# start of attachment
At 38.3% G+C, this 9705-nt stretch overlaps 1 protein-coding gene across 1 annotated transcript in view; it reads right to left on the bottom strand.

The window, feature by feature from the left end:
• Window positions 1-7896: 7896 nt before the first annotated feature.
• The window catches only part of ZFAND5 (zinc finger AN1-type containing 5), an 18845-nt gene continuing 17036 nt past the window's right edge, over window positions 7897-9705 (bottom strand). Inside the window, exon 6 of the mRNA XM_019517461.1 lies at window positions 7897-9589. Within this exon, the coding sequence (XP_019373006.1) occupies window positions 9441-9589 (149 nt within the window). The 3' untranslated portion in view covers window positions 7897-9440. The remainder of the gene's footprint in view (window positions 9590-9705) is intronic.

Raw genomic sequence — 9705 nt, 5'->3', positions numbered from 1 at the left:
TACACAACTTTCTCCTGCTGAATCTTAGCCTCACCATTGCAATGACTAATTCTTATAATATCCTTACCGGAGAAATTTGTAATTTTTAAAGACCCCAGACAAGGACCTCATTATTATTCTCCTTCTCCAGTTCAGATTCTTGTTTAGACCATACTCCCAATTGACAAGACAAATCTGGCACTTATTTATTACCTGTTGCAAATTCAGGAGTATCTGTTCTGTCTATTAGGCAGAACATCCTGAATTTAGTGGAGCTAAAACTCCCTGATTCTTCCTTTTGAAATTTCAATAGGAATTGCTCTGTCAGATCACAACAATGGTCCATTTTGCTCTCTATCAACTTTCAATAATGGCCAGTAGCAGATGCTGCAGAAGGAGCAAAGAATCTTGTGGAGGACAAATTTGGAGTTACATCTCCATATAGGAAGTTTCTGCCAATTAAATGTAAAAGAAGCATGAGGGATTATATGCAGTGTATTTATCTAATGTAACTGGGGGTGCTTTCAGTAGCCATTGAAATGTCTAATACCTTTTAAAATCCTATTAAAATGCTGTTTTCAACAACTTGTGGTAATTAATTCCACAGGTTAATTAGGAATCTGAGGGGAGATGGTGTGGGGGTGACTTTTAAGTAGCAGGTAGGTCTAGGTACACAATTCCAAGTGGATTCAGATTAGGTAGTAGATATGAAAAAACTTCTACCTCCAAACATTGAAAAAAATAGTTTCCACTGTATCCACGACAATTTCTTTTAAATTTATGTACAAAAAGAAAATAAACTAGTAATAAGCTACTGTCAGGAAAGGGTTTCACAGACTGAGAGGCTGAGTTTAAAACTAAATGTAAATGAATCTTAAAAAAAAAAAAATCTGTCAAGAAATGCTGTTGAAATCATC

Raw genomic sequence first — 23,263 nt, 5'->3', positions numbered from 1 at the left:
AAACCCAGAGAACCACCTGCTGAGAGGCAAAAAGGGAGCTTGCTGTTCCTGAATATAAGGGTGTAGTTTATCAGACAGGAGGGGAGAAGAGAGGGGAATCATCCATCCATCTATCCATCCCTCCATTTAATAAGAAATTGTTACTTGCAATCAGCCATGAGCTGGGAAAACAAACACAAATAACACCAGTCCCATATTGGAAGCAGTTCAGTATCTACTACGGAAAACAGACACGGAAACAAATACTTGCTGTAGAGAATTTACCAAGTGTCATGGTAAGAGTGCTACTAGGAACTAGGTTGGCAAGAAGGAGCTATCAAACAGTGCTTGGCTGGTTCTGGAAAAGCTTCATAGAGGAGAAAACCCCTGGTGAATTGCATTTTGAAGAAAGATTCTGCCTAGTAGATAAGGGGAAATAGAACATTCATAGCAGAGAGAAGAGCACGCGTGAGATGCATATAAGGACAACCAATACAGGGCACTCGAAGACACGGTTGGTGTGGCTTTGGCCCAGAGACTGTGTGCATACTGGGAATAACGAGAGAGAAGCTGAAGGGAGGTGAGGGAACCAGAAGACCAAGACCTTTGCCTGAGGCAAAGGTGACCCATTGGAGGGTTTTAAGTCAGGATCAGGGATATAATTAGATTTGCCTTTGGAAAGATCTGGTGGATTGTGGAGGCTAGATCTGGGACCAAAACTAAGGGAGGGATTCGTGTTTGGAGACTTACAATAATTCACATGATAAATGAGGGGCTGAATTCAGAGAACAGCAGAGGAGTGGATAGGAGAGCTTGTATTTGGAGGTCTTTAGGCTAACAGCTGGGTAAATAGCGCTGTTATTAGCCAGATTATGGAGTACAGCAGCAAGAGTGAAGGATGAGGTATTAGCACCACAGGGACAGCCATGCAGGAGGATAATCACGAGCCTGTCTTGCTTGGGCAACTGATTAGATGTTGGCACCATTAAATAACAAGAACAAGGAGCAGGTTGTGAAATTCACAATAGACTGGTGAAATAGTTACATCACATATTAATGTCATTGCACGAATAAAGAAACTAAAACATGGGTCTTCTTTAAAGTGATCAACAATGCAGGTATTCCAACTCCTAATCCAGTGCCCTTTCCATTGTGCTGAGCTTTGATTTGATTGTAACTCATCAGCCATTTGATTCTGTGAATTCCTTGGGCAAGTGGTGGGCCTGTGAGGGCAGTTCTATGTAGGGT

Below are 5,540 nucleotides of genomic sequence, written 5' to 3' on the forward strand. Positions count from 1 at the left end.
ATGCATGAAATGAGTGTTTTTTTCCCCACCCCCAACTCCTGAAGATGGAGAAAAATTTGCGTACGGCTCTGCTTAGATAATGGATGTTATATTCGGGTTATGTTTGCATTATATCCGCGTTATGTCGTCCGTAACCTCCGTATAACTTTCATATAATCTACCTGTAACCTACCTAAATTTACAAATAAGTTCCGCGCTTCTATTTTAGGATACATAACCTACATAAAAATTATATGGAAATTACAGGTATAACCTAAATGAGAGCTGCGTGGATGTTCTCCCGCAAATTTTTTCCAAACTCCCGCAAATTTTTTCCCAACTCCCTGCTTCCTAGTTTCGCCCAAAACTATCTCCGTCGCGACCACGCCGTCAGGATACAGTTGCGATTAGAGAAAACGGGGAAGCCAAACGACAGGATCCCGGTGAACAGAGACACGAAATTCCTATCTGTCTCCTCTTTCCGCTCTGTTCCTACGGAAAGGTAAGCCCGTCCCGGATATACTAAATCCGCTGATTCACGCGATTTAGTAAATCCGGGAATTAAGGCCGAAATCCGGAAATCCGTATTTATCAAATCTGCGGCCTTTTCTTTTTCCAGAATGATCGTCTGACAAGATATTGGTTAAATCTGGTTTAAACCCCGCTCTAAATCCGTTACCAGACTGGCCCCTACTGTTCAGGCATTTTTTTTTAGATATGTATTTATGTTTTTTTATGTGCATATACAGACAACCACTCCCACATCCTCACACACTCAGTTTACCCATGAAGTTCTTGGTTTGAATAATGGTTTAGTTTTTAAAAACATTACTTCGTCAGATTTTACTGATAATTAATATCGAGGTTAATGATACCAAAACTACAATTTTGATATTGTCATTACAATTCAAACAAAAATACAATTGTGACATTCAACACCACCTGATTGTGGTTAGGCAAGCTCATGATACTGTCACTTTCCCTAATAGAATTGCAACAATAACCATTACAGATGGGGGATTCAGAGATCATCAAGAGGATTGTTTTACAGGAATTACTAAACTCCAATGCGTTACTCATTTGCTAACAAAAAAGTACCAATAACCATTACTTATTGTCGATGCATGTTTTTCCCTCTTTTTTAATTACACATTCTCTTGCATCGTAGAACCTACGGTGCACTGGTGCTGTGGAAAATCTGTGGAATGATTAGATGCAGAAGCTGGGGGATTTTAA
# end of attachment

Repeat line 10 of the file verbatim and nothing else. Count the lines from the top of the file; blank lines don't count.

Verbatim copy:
ATGCATGAAATGAGTGTTTTTTTCCCCACCCCCAACTCCTGAAGATGGAGAAAAATTTGCGTACGGCTCTGCTTAGATAATGGATGTTATATTCGGGTTATGTTTGCATTATATCCGCGTTATGTCGTCCGTAACCTCCGTATAACTTTCATATAATCTACCTGTAACCTACCTAAATTTACAAATAAGTTCCGCGCTTCTATTTTAGGATACATAACCTACATAAAAATTATATGGAAATTACAGGTATAACCTAAATGAGAGCTGCGTGGATGTTCTCCCGCAAATTTTTTCCAAACTCCCGCAAATTTTTTCCCAACTCCCTGCTTCCTAGTTTCGCCCAAAACTATCTCCGTCGCGACCACGCCGTCAGGATACAGTTGCGATTAGAGAAAACGGGGAAGCCAAACGACAGGATCCCGGTGAACAGAGACACGAAATTCCTATCTGTCTCCTCTTTCCGCTCTGTTCCTACGGAAAGGTAAGCCCGTCCCGGATATACTAAATCCGCTGATTCACGCGATTTAGTAAATCCGGGAATTAAGGCCGAAATCCGGAAATCCGTATTTATCAAATCTGCGGCCTTTTCTTTTTCCAGAATGATCGTCTGACAAGATATTGGTTAAATCTGGTTTAAACCCCGCTCTAAATCCGTTACCAGACTGGCCCCTACTGTTCAGGCATTTTTTTTTAGATATGTATTTATGTTTTTTTATGTGCATATACAGACAACCACTCCCACATCCTCACACACTCAGTTTACCCATGAAGTTCTTGGTTTGAATAATGGTTTAGTTTTTAAAAACATTACTTCGTCAGATTTTACTGATAATTAATATCGAGGTTAATGATACCAAAACTACAATTTTGATATTGTCATTACAATTCAAACAAAAATACAATTGTGACATTCAACACCACCTGATTGTGGTTAGGCAAGCTCATGATACTGTCACTTTCCCTAATAGAATTGCAACAATAACCATTACAGATGGGGGATTCAGAGATCATCAAGAGGATTGTTTTACAGGAATTACTAAACTCCAATGCGTTACTCATTTGCTAACAAAAAAGTACCAATAACCATTACTTATTGTCGATGCATGTTTTTCCCTCTTTTTTAATTACACATTCTCTTGCATCGTAGAACCTACGGTGCACTGGTGCTGTGGAAAATCTGTGGAATGATTAGATGCAGAAGCTGGGGGATTTTAA